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Shoretel CEO: Complexity Blocks UC

IT EXPO — Complexity and difficulty of use are the main obstacles to the widespread deployment of unified communications systems, said John Combs, CEO of IP telephony provider Shoretel, in a keynote today at the IT EXPO conference in Los Angeles.

It’s an exciting time in our business,” said Combs, “because we’re about halfway through the transition from TDM communications equipment to IP systems.” But adoption is being slowed by end-user fears and the inability of IT directors to successfully manage the necessary transitions.

“A lot of people are experts in IP networking capability but not in telephony,” Combs added, “or in applications but not telephony, or in TDM not IP telephony.”

Combs listed the usual features and benefits of IP-based UC systems, including instant messaging, fixed-mobile convergence, remote access to corporate applications, and presence features. Then he went through a checklist of procedures to follow when evaluating new unified communications systems:

  • Use and test the system. “You’d be amazed at how many people don’t do an actual hands-on demo before they purchase a communications system,” Combs remarked.
  • Confirm the system’s reliability. Many IP-based systems are server-intensive, Combs pointed out, and the industry standard mean time to failure of servers is only three to five years.
  • Investigate the system’s availability. Combs defined reliability as the probability of failure, and availability as “what happens when failure occurs.” He recommended that IT directors ask, “What happens to our communications when the WAN goes down?”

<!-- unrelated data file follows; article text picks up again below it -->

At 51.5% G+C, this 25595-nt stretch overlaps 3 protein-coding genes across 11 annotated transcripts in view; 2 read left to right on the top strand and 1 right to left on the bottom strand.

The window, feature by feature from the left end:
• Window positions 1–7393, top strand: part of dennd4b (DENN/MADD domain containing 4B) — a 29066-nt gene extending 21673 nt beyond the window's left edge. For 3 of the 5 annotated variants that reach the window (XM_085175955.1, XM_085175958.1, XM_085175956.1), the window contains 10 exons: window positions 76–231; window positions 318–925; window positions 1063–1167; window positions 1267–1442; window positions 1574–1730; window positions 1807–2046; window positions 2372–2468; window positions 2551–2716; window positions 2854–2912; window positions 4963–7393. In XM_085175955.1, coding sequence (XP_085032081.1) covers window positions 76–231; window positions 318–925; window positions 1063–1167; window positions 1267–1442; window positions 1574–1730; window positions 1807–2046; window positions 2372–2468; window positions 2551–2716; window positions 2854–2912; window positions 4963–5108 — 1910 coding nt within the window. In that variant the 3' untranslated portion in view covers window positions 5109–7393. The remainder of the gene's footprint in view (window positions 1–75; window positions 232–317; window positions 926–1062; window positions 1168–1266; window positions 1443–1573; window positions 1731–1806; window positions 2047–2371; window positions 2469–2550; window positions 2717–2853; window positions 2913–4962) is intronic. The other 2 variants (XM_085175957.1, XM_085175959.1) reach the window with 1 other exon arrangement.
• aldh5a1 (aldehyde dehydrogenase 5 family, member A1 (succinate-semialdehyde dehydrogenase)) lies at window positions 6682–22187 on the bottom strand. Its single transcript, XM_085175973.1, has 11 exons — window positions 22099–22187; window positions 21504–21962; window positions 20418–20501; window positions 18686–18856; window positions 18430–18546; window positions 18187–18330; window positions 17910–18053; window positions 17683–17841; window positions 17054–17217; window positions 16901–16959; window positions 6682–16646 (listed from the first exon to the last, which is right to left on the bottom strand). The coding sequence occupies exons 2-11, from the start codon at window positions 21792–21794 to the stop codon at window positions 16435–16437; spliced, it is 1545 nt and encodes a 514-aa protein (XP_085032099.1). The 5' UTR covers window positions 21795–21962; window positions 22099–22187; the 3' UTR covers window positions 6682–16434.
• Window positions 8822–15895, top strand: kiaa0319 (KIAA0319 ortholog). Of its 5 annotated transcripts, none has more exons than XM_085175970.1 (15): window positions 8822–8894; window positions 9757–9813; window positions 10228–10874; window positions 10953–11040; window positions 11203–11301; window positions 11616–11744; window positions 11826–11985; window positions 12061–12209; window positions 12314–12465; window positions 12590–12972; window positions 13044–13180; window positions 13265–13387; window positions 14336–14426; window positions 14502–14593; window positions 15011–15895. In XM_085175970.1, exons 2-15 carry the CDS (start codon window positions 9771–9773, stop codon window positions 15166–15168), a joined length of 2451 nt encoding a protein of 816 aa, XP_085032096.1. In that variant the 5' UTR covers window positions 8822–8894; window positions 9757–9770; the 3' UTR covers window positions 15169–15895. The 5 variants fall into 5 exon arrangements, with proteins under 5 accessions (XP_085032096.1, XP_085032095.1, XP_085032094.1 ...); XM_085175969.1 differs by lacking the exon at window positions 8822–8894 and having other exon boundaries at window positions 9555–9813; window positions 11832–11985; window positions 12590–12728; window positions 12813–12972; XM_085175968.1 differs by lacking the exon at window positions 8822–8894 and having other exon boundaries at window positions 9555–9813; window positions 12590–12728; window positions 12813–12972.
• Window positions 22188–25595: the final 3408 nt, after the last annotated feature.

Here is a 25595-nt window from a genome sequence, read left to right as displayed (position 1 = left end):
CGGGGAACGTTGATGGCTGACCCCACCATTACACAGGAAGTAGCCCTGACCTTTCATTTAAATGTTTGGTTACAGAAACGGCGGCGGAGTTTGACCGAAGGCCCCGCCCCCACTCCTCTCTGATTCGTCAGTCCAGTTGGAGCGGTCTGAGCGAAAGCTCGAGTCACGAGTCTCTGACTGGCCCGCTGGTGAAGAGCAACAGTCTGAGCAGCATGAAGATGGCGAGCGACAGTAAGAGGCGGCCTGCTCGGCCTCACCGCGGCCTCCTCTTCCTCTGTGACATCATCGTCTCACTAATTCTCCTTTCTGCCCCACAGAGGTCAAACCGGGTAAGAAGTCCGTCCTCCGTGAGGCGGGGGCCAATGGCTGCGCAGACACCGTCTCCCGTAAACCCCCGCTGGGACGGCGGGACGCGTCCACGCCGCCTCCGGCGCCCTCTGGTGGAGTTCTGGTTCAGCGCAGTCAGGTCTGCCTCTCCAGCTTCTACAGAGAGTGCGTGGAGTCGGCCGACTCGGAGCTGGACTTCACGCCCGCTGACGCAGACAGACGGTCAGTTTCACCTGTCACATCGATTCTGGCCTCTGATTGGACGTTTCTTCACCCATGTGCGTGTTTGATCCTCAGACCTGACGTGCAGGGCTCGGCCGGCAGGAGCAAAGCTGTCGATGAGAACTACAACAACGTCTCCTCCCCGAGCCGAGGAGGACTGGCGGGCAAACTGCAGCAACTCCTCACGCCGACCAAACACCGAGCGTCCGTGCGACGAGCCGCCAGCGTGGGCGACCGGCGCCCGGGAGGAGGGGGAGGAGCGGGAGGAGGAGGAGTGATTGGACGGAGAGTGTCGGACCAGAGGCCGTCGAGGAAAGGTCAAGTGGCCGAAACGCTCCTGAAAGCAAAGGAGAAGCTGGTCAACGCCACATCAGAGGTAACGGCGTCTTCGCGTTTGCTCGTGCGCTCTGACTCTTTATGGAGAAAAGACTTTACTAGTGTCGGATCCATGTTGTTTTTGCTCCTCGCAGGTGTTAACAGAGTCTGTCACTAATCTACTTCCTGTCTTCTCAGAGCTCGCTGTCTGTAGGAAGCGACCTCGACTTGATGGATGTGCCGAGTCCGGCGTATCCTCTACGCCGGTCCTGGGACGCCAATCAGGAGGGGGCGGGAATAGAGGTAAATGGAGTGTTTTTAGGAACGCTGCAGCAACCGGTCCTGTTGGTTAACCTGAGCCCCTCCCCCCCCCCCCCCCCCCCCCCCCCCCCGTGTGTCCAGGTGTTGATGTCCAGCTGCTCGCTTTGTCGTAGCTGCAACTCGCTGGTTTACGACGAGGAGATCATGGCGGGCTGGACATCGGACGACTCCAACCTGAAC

• Check the scalability. “Get a bill of materials, look at the diagram, and then ask for one that doubles the size of that system,” Combs suggested. “Compare the bill of materials – what’s not on the second one is going to go into the dumpster.”
  • Examine the system’s architecture. If the product is essentially an “IP wrap” around a legacy TDM system, the likely life of the system is not going to be long.
  • Figure out the total cost ownership. Upfront costs for telecom systems often represent only about 20 percent of the total cost over the system’s life, Combs commented.
  • Enquire as to the financial strength of the supplier. Combs cited the example of Nortel, which has the largest installed base of enterprise telecom systems in the world, and will be auctioning off that business unit later this month.
  • Finally, check the supplier’s references. “You’ll get good references, and you’ll get bad ones,” Combs remarked. “What you’re looking for are raving fans.”

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